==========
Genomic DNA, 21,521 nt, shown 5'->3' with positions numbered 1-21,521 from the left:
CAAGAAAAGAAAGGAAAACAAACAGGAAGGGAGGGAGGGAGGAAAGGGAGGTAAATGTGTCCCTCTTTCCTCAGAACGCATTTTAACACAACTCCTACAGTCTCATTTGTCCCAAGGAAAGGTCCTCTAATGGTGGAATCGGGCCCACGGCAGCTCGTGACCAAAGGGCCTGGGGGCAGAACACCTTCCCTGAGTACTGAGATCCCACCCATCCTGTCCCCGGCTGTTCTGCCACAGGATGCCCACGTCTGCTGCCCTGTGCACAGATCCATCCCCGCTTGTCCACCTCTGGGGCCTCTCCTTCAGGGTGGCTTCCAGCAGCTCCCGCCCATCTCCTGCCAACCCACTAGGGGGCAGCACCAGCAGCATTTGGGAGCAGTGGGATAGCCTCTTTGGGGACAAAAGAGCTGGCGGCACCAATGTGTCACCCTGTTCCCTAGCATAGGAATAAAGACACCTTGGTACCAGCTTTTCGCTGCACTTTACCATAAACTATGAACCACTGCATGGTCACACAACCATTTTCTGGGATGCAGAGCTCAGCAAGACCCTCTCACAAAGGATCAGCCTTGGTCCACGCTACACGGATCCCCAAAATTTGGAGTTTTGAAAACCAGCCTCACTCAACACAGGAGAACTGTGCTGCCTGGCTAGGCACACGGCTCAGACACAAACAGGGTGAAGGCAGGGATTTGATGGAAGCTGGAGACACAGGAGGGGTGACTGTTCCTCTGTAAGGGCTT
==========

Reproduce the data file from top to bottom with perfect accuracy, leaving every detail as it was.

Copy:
Genomic DNA, 21,521 nt, shown 5'->3' with positions numbered 1-21,521 from the left:
CAAGAAAAGAAAGGAAAACAAACAGGAAGGGAGGGAGGGAGGAAAGGGAGGTAAATGTGTCCCTCTTTCCTCAGAACGCATTTTAACACAACTCCTACAGTCTCATTTGTCCCAAGGAAAGGTCCTCTAATGGTGGAATCGGGCCCACGGCAGCTCGTGACCAAAGGGCCTGGGGGCAGAACACCTTCCCTGAGTACTGAGATCCCACCCATCCTGTCCCCGGCTGTTCTGCCACAGGATGCCCACGTCTGCTGCCCTGTGCACAGATCCATCCCCGCTTGTCCACCTCTGGGGCCTCTCCTTCAGGGTGGCTTCCAGCAGCTCCCGCCCATCTCCTGCCAACCCACTAGGGGGCAGCACCAGCAGCATTTGGGAGCAGTGGGATAGCCTCTTTGGGGACAAAAGAGCTGGCGGCACCAATGTGTCACCCTGTTCCCTAGCATAGGAATAAAGACACCTTGGTACCAGCTTTTCGCTGCACTTTACCATAAACTATGAACCACTGCATGGTCACACAACCATTTTCTGGGATGCAGAGCTCAGCAAGACCCTCTCACAAAGGATCAGCCTTGGTCCACGCTACACGGATCCCCAAAATTTGGAGTTTTGAAAACCAGCCTCACTCAACACAGGAGAACTGTGCTGCCTGGCTAGGCACACGGCTCAGACACAAACAGGGTGAAGGCAGGGATTTGATGGAAGCTGGAGACACAGGAGGGGTGACTGTTCCTCTGTAAGGGCTT